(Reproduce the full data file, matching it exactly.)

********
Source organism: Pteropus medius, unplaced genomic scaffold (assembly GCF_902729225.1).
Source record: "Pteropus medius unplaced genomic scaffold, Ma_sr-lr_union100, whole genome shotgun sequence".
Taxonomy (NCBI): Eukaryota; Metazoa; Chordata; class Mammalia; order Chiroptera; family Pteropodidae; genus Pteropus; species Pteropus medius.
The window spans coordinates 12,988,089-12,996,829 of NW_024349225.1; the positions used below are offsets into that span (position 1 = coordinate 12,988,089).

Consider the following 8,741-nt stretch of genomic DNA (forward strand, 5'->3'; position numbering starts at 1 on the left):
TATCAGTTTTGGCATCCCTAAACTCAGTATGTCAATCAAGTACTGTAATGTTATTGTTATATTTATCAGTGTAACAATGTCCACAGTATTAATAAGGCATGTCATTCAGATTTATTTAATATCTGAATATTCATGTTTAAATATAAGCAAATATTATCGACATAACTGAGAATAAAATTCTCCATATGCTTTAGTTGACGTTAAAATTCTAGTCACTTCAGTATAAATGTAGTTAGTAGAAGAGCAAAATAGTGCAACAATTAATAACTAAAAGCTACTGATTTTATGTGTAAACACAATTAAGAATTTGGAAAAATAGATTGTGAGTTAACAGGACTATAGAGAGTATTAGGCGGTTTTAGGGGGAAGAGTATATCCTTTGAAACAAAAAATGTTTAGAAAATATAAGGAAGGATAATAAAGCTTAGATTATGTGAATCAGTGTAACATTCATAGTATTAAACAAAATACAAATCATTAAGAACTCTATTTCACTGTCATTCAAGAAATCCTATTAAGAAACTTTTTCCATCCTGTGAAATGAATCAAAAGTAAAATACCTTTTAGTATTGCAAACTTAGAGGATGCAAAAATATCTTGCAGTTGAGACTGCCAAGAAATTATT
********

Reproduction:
Source organism: Pteropus medius, unplaced genomic scaffold (assembly GCF_902729225.1).
Source record: "Pteropus medius unplaced genomic scaffold, Ma_sr-lr_union100, whole genome shotgun sequence".
Taxonomy (NCBI): Eukaryota; Metazoa; Chordata; class Mammalia; order Chiroptera; family Pteropodidae; genus Pteropus; species Pteropus medius.
The window spans coordinates 12,988,089-12,996,829 of NW_024349225.1; the positions used below are offsets into that span (position 1 = coordinate 12,988,089).

Consider the following 8,741-nt stretch of genomic DNA (forward strand, 5'->3'; position numbering starts at 1 on the left):
TATCAGTTTTGGCATCCCTAAACTCAGTATGTCAATCAAGTACTGTAATGTTATTGTTATATTTATCAGTGTAACAATGTCCACAGTATTAATAAGGCATGTCATTCAGATTTATTTAATATCTGAATATTCATGTTTAAATATAAGCAAATATTATCGACATAACTGAGAATAAAATTCTCCATATGCTTTAGTTGACGTTAAAATTCTAGTCACTTCAGTATAAATGTAGTTAGTAGAAGAGCAAAATAGTGCAACAATTAATAACTAAAAGCTACTGATTTTATGTGTAAACACAATTAAGAATTTGGAAAAATAGATTGTGAGTTAACAGGACTATAGAGAGTATTAGGCGGTTTTAGGGGGAAGAGTATATCCTTTGAAACAAAAAATGTTTAGAAAATATAAGGAAGGATAATAAAGCTTAGATTATGTGAATCAGTGTAACATTCATAGTATTAAACAAAATACAAATCATTAAGAACTCTATTTCACTGTCATTCAAGAAATCCTATTAAGAAACTTTTTCCATCCTGTGAAATGAATCAAAAGTAAAATACCTTTTAGTATTGCAAACTTAGAGGATGCAAAAATATCTTGCAGTTGAGACTGCCAAGAAATTATT